Otherwise, how can SPI members oversee? How can they make a well-informed decision whether or not to re-elect a member? Now members have to hope they are on the right mailing lists (open and closed) at the right time because the public record is so incomplete.


Holding the board to account

Darling cheese head SPI was yards too greasy

SPI's February meeting (agenda) on Friday is approaching and the board seems to have gone all evasive and yeti-like.

For yet another month, I've heard nothing in response to simple questions and over on debian-vote, board members posted a bizarre claim about how SPI acts for debian and a direction back to SPI so I've asked the board to confirm SPI's view of debian but this is all yards too greasy, really.

I'm getting quite irritated with the question-avoiding and red tape from the board, as you can maybe tell from the tone of:

"In case anyone hasn't noticed, it seems very difficult to get anything like a straight answer out of most of the current SPI board lately. Try it for yourself. Fun for all the debian family. Knock one over, win a coconut and five tons of flax!"

There only seems to be one responsive sane board member at present and that's just not enough to ensure SPI members can exercise their right to oversee the board's work.

SPI seems to be going delinquent again. Please correct it before it does much damage.

Please, debian, postgresql and GNUstep developers in particular, please request your contributing membership and help get this organisation back on track.

Post title is from cult advert Me ears are alight

Jimmy Kaplowitz commented:

"The text "the board to confirm SPI's view of debian" goes to a 404 not found error page. If you are referring to this post: then I certainly had no idea what correspondence you were asking the secretary to report, and he may well not have known either if he wasn't up on the latest posts to debian-vote."

I'm not referring to that post. I sent a later message to board cc:general. I got bored waiting for it to appear, so I linked to where the next message will appear. I'm surprised it hasn't appeared yet. That's probably something to do with SPI's email-hostile server config, which I asked the board to address last month and they deferred.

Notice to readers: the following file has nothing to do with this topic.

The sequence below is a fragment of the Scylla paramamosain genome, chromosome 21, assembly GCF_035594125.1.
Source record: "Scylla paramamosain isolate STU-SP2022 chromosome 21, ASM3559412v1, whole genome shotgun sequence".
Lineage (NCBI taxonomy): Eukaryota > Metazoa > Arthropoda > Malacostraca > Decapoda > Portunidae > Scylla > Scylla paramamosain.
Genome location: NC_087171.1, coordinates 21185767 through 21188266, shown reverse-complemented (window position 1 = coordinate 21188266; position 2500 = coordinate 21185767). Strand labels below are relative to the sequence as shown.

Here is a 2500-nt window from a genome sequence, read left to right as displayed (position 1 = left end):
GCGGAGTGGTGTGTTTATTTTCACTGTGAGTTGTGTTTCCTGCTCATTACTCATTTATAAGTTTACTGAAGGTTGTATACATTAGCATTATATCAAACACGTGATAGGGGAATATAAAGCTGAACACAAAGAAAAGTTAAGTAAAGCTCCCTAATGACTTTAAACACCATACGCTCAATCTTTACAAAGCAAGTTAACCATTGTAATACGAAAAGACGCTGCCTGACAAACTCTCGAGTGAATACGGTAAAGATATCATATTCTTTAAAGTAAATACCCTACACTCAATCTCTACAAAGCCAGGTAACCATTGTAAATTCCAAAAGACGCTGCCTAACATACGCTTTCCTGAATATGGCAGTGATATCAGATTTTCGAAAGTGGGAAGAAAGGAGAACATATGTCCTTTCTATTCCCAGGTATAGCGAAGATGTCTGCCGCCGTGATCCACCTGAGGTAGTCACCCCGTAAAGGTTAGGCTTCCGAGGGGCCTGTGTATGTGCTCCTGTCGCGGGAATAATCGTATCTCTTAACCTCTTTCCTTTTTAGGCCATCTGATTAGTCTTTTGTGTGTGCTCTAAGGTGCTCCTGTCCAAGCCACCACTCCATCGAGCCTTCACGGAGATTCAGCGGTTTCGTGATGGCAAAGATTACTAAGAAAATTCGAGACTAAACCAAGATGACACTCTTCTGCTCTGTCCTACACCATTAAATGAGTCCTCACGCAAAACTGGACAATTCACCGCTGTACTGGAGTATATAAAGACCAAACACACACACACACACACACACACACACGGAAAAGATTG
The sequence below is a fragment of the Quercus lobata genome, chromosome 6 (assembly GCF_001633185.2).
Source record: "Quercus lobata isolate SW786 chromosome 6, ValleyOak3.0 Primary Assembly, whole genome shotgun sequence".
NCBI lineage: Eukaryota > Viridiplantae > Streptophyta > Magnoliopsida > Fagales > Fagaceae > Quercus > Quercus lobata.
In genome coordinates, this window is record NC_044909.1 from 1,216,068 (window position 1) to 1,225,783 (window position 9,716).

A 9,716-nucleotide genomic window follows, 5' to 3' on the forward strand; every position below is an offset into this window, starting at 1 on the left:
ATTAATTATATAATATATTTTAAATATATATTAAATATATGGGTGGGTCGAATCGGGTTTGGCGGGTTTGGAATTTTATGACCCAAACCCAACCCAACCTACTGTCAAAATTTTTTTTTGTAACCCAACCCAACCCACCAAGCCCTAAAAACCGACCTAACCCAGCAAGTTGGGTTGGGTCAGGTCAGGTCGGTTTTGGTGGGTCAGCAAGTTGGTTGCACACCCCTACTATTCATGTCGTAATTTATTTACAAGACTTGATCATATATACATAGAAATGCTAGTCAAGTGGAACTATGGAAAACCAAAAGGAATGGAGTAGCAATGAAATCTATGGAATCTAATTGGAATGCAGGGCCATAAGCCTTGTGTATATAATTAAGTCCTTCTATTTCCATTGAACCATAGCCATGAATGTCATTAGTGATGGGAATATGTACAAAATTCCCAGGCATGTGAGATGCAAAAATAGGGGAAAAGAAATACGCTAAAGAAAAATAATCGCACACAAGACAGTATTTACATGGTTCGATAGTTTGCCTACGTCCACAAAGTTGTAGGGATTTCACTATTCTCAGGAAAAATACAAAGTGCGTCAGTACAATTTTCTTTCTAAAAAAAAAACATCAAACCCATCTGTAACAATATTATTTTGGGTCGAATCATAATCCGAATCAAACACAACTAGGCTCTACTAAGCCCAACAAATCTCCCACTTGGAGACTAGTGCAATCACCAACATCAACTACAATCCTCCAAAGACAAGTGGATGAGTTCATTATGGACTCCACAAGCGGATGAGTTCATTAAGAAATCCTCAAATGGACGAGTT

"Please don't attribute a lack of response to a desire to avoid questions and add red tape when it can mostly be explained by a simple lack of understanding of the question. (Yes, if Neil had acted perfectly he would have replied to your mail asking what correspondence you meant, and if you had acted perfectly you would have included a link to the correspondence in the first place. Nobody's perfect.)"

I don't know what correspondence has been received, so how can I link it? I could link one example from me, I guess, but presumably there is more.

"I also can't find the correspondence to which you refer in any of my SPI list archives, private or not. If it was a direct mail to the secretary, then maybe Neil should have replied, but Neil is no more able to speak for the board in these matters than any other individual director. We'd need to pass a resolution if you wanted an official statement to end any confusion. Personally I think that SPI would act on a GR that overrode a DPL decision in keeping with the Debian Constitution, but as I just said, neither I nor any board member who spoke up on debian-vote can rightly express an opinion of the board on this matter in the absence of a resolution. Certainly a resolution would be reasonable."

I thought Neil is no more able to speak for the board than Joey or any other director. However, when I asked Joey to show proof that SPI only views the DPL, Neil posted. Neil's SPI secretary, so should know whether some proof exists, right? Now it seems a no-op resolution is needed to sort this out, as neither Joey or Neil agreed that SPI would follow non-DPL decisions.

In a word: argh.


eVoting

Elections, for Profit
Basic problems in the e-voting systems of Denver, Colorado, USA
German people: do you care about democracy and your right to vote? | Uwe Hermann
I wonder what happened to this petition?
The Open Rights Group : Taking the lid off e-voting
So, given that e-voting is known buggy and considered harmful, what does the UK do? Follows the other sheep into the abyss, looking ahead as little as possible. Here's ORG's explanation of the situation.
Open Voting Foundation @ SPI
Open Voting Foundation sounds like it should be a project to stop the spread of the e-voting problem, but it isn't.
European Commission endorses open source - ZDNet UK
A lengthy EC report (is there any sort besides lengthy?) summarises the benefits of free software. I think one important way that more partner organisations can help SPI-like groups is by helping to inform about this sort of local development.
LWN: The end of the Fedora Foundation
When you see that Red Hat can't/won't start a foundation around its distributions, you realise what an amazing thing SPI is.
2007-02-16
Agenda for this evening's board meeting. I seem to be having difficulty staying connected.

Comments are moderated (damn spammers) but almost anything sensible gets approved (albeit eventually). If you give a web address, I'll link it. I won't publish your email address unless you ask me to, but I'll email you a link when the comment is posted, or the reason why it's not posted.

This is copyright 2007 MJ Ray. See fuller notice on front page.